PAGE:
Abstract/Details

Fun and power: Experience and ideology at the Magic Kingdom


1992 1992

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Abstract (summary)

The Magic Kingdom at Disneyland is a performance of Public Culture deliberately designed to appeal to culturally diverse audiences despite its highly nationalistic symbolic content. The study explores the Disneyland experience from the participants' (employees and visitors) point of view. In-depth interviews with former employees and frequent visitors, supplemented by extensive questionnaires and essays from different target populations provide diverse readings, descriptions of the Disneyland stage and personal experiences. Despite such diversity, patterns of interpretation, participation and use can be clearly discerned. Experiences which visitors describe primarily as "fun" and "feeling like a child again" have far reaching effects on individual construction of self, life-style and social and historical location. The metaphor of childhood, the organization of the stage and the engineering of the experience, however, do place constraints on the visitors' autonomy in modes of appropriation and are instrumental in the education of perception of the United States and its citizens as "authentic" leaders in the context of on-going international restructuration and emergent refeudalization.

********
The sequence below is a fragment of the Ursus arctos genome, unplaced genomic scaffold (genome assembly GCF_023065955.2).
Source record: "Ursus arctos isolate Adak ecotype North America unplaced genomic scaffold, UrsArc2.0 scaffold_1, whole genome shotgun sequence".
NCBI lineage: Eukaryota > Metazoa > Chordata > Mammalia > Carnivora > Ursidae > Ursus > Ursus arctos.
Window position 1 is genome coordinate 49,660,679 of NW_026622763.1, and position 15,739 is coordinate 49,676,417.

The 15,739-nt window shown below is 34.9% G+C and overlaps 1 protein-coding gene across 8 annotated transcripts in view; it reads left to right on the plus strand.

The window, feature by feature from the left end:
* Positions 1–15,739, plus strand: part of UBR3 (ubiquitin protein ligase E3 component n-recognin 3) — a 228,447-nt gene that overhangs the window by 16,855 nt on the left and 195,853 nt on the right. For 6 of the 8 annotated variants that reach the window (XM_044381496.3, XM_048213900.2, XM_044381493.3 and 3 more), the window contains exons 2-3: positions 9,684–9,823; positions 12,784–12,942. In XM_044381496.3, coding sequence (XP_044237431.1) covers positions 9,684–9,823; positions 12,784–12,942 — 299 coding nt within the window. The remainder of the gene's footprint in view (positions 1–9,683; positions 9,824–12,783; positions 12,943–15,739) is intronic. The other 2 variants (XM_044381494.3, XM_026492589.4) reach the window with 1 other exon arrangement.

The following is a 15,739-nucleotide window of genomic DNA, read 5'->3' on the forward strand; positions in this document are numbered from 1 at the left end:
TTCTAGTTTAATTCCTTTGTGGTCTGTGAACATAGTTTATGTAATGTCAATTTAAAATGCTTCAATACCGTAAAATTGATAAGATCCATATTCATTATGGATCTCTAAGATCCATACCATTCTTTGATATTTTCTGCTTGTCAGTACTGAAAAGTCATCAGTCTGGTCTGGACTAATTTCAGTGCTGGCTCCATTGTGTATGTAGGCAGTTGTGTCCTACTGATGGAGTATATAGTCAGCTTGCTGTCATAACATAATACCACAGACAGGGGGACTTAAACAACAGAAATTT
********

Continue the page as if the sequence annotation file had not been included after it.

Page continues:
Indexing (details)


Subject
Cultural anthropology;
American studies;
Recreation
Classification
0326: Cultural anthropology
0323: American studies
0814: Recreation
Identifier / keyword
Social sciences, California, Disneyland
Title
Fun and power: Experience and ideology at the Magic Kingdom
Author
Spinelli, Maria-Lydia
Number of pages
522
Publication year
1992
Degree date
1992
School code
0118
Source
DAI-A 53/06, Dissertation Abstracts International
Place of publication
Ann Arbor
Country of publication
United States
Advisor
Pi-Sunyer, Oriol
University/institution
University of Massachusetts Amherst
University location
United States -- Massachusetts
Degree
Ph.D.
Source type
Dissertations & Theses
Language
English
Document type
Dissertation/Thesis
Dissertation/thesis number
9233165
ProQuest document ID
304010428
Copyright
Database copyright ProQuest LLC; ProQuest does not claim copyright in the individual underlying works.
Document URL
http://search.proquest.com/docview/304010428
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